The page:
October 2022 – We rolled into Hayward late on Sunday afternoon. The world’s largest Muskie (a 143-foot-long sculpture) on the edge of town was just visible from the road in last light. Check-in at the Holiday Inn Express was quick and easy. My wingman Larry Carlson was hungry. Our guide for Monday’s float had suggested we try The Steakhouse & Lodge which seemed to be one of the only supper clubs in Hayward that operates on Sunday evenings in October. I’d been looking for a classic Wisconsin supper club to celebrate our last night dining in the Northwoods. Supper clubs operate from the barstool in. As a rule guests start their dining experience with an “Old Fashioned” cocktail at the bar, generally made (in those parts) on the rocks with brandy, bitters, a pinch of sugar and possibly a splash of sour mix after stirring. Every barkeep has a proprietary twist but the basics apply, including waiting until the customer requests a second drink prior to discussing the menu. The order is generally placed at the bar in a Wisconsin supper club, followed by a leisurely walk to the table a few minutes later only to find a relish tray and perhaps a salad in place, unless there’s a salad bar which would be the case in almost half of the establishments in the “Dairy State.

We ordered once seated at our table. Two Caesar salads and two 16oz Ribeye steaks with onion rings. Dinner was served quickly and prepared as ordered. I can’t speak to what it might be like on a Sunday in July but if you judge a restaurant on its slow nights, which is often when they falter, this Steakhouse in October was on the money. Service at The Steakhouse was wonderful, no need to stop at the bar here, no need for the relish tray and no need for dessert. Crisp salad, tender delicious steak garnished with piping hot onion rings. The large bar was full while the larger dining room adorned with antler heavy deer and elk mounts was almost deserted. We enjoyed everything and returned to the Holiday Inn full and happy.

Fishing the Namekogan on Monday with Erik Thue involved an hour-long drive north through Spooner and on down a few dirt roads to a parking area just beyond a bridge off the Namekogan Trail. As usual in this new age of independently operated guide trips put-in starts with a shuttle involving meeting up at the starting point, then following the guides’ truck to the takeout, leaving the truck and trailer then returning to the parking lot where the drift boat awaits. After another 45 minutes of shuttling, we were ready to get on the copper-stained river.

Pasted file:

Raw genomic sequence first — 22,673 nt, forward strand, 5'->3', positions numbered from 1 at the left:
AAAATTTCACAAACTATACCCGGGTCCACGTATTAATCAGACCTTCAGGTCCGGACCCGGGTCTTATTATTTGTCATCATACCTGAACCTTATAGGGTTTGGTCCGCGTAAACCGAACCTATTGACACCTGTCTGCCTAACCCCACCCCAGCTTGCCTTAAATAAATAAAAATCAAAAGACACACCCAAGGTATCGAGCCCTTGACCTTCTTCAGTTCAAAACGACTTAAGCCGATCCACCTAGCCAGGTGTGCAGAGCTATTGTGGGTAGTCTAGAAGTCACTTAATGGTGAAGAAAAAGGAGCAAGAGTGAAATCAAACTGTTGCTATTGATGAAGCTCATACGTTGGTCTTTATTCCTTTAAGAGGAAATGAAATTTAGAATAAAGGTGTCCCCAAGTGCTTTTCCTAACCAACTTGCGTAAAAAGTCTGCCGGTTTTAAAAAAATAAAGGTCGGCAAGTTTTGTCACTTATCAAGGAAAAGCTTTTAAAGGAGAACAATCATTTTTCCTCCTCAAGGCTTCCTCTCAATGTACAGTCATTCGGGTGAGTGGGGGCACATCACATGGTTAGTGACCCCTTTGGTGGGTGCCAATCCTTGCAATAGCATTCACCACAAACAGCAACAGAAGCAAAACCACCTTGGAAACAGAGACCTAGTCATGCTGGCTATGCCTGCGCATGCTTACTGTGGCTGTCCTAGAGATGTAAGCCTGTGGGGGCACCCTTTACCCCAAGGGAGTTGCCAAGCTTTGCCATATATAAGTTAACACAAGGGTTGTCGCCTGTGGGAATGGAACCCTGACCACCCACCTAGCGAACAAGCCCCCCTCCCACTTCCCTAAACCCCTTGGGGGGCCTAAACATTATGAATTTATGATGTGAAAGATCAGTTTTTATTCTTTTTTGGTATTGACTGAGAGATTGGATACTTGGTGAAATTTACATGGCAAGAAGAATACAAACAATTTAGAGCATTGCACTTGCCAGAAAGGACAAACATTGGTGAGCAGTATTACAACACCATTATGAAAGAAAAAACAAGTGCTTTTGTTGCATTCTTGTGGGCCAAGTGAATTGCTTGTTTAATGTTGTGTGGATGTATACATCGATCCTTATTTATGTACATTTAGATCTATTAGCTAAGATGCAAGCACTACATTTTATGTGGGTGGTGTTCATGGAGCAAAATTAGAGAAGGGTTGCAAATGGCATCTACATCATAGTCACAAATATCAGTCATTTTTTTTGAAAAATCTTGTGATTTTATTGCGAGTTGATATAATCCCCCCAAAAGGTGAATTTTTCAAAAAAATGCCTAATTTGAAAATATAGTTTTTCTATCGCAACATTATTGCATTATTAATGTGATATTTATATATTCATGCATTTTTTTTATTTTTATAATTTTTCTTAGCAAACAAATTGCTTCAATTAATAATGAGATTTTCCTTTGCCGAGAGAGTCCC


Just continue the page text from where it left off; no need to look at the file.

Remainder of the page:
Erik and I fished the Chippewa flowage on my last trip to the area in 2017. See our video here. This time he chose the Namekogan specifically because it requires a permit to float it, which keeps traffic to a minimum. Fishing the Hayward area in October with a guide is a wise move if you’re not a local as there are often muskie tournaments that can add pressure to the fishery and make an adventure into the wild less appealing.

Floating the Namekogan provided isolation and room to cast on lonely water. We saw one guided drift boat all day, 2 kayakers bird watching, a few muskellunge moving out of the deeper cuts as we floated (posting up in the shallows to work the areas was exciting but none had results). I did land a short northern from the bow on a large black & orange fly. Larry was shut out spin casting big rubber swimbaits and plugs from the stern. Just as we pulled over into a campsite for lunch a four foot sturgeon glided upriver almost bumping into Erik’s Sawyer oar and he explained the origin of this rivers name, “River at the place of big sturgeons” an Ojibwe term, likely from the local Chippewa tribe.

As we ended our day, Larry and I had the unique experience of watching a master of the drift boat trailer pull his Cortland craft from the water. Backing his black Toyota 4×4 down a steep 20 foot embankment literally hanging the trailer on the edge of the paved take out, it looked like an impossibly hairy situation,  just another day on the water for him. The experience reminded us that booking a local guide like Erik provides not only a well-trained fishing expert with river sense, but a man with all of the gear, tricks and knowledge for a perfect day on the river, and he cooked us brats for lunch at the river’s edge for an added bonus.